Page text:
‘The US should also require all companies participating in the mine to stop operating in China and selling their products to Chinese entities. Nor should the US allow companies to use earnings from a US-funded mine to support their operations in China or sales to Chinese entities.’
These are huge ambit claims, probably put up through ASPI to test the climate of opinion in Australia.
The authors conclude that the Compact is ‘a satisfactory starting framework for strengthening critical-mineral supply chains between the US and Australia. The stipulations attached to such an arrangement would help to ensure that US–Australia supply chains are diversified, protected from Chinese influence, and forged by a workforce in both countries.’
A leading Washington law firm endorsed the Compact as a ‘huge step forward ‘in expanding US proactive measures to secure supply of critical minerals and ‘hold out competitors’.
So – we will provide the critical minerals deposits and drive the trucks: the US will control and benefit from almost everything else in the supply chain, when and if the US chooses to develop it. And China will be kept out .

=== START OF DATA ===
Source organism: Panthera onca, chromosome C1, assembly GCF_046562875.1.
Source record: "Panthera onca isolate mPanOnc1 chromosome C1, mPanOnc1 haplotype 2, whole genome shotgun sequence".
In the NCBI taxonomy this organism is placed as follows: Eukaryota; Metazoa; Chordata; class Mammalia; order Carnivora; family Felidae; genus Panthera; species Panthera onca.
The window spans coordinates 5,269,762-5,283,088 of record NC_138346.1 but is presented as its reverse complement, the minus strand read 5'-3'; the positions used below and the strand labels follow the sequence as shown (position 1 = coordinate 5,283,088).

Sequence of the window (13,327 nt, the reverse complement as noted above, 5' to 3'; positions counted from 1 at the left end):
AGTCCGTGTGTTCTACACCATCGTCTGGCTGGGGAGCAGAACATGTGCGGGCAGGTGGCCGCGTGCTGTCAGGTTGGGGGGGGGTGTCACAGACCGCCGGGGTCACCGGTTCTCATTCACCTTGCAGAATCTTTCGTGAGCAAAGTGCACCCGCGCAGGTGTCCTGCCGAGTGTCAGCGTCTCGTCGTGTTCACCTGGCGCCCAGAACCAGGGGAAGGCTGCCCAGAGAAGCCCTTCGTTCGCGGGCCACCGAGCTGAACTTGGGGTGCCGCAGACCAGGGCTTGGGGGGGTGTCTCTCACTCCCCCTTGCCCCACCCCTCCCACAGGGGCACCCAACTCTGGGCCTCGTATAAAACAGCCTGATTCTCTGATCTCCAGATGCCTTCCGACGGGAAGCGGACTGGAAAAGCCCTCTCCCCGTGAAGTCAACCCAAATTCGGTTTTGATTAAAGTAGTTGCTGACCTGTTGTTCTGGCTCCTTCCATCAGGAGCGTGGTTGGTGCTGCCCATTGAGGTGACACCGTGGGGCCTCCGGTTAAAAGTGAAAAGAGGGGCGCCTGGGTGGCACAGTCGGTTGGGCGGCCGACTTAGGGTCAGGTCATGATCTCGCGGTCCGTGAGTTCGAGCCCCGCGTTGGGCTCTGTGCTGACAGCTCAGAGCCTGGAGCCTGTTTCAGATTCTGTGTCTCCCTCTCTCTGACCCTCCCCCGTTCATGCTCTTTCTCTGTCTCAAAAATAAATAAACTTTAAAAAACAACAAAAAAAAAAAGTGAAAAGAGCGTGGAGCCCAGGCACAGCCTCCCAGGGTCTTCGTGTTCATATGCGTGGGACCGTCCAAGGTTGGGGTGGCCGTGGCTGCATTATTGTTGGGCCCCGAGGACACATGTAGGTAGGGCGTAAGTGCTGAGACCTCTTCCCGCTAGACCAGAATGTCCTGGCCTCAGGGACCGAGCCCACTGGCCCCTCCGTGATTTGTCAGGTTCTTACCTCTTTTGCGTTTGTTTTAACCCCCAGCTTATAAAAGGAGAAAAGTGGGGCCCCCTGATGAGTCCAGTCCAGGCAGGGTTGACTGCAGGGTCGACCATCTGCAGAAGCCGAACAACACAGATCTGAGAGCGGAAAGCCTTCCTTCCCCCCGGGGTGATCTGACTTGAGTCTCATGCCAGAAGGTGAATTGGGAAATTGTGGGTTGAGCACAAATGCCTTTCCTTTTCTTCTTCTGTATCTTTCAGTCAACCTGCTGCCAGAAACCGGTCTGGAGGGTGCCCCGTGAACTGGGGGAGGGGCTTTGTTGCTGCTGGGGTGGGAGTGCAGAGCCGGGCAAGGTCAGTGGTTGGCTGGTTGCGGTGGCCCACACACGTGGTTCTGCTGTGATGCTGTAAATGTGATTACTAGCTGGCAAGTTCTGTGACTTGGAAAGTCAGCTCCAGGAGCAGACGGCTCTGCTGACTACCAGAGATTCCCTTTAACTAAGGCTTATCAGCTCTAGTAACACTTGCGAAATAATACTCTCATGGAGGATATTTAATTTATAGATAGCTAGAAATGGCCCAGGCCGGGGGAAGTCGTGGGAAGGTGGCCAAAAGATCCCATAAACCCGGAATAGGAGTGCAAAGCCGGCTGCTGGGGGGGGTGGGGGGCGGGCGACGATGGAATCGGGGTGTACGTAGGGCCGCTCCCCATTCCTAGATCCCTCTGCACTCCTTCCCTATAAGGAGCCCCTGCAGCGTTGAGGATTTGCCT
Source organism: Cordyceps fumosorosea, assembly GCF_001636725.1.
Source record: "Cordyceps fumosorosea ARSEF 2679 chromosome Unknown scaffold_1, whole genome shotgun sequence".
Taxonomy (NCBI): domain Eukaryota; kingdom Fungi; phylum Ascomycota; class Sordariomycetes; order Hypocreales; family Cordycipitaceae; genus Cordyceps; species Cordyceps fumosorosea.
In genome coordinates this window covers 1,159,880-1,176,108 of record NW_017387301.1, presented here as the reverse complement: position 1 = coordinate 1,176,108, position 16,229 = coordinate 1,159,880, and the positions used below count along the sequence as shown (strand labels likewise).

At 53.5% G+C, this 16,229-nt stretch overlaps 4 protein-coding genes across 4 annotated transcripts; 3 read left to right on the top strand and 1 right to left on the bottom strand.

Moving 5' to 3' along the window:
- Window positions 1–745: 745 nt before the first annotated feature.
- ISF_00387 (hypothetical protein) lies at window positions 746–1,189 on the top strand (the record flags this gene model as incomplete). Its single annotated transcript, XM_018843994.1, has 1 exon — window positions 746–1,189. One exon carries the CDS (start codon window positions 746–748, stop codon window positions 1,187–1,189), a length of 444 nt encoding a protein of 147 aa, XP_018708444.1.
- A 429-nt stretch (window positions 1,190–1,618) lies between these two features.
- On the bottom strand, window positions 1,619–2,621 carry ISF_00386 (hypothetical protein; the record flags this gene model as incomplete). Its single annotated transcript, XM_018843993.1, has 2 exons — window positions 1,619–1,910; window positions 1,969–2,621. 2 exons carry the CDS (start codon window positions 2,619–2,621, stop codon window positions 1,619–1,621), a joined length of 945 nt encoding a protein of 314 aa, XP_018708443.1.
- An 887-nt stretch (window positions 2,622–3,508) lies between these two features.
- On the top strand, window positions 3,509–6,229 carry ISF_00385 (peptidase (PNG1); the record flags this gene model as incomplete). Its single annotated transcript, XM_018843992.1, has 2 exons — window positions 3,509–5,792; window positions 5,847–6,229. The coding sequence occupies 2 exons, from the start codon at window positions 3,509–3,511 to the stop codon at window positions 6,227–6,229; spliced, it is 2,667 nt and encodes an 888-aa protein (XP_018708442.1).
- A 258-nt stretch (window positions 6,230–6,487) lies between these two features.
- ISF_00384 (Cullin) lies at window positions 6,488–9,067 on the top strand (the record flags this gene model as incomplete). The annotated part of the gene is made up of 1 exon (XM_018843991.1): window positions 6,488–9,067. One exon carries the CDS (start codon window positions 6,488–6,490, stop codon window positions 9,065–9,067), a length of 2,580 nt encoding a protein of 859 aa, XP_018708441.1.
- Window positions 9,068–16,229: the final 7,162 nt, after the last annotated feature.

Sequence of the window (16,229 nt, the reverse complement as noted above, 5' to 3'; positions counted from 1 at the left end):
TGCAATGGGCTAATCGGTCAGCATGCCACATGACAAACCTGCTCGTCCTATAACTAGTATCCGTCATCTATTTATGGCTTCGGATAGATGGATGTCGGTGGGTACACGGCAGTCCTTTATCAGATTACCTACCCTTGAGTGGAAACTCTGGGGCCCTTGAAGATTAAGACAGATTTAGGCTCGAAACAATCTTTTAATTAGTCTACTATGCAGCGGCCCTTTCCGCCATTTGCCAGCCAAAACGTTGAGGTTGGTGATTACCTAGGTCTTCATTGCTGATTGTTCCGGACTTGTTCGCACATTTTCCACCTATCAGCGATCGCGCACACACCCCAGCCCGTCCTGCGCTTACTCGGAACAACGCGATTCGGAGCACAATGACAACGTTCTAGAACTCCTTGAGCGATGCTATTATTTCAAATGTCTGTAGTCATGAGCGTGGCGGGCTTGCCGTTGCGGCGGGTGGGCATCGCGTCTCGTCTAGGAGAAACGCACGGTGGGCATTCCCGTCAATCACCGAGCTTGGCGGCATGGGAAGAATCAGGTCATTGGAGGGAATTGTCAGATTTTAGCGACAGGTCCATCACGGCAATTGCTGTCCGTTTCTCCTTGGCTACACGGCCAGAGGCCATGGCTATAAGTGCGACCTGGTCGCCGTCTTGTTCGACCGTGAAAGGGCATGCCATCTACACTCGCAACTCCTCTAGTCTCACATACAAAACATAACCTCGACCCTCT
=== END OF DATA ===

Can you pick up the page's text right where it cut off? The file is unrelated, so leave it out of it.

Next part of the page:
The two big risks to Australia here are, firstly, jeopardising whatever is left of our mining sector’s historic relationships of trust with our major mining market in China. Any Australian mining company currently selling to China could have its relationships and operations there crippled if it went into business with US mining companies on this basis. It is pure mercantilism, to put it bluntly – aimed at cutting out Chinese competition in a fair marketplace.
Secondly, the proposals set out in the ASPI paper for US-majority-owned mining companies to dictate and determine development of industry processing of critical minerals in Australia contradict Australian aspirations for economic sovereignty. They would put Australia firmly back in our place as a raw materials supplier to the Metropolis, and nothing more – as we were in British Empire days. This cries out for Paul Keating’s acerbic pen.
I have no confidence in the ability of the present Australian Government, dazzled by the US alliance, to manage these negotiations in our national interest – either commercially or strategically. I fear we will once again be exploited and entrapped by our great and powerful – and clever – friend.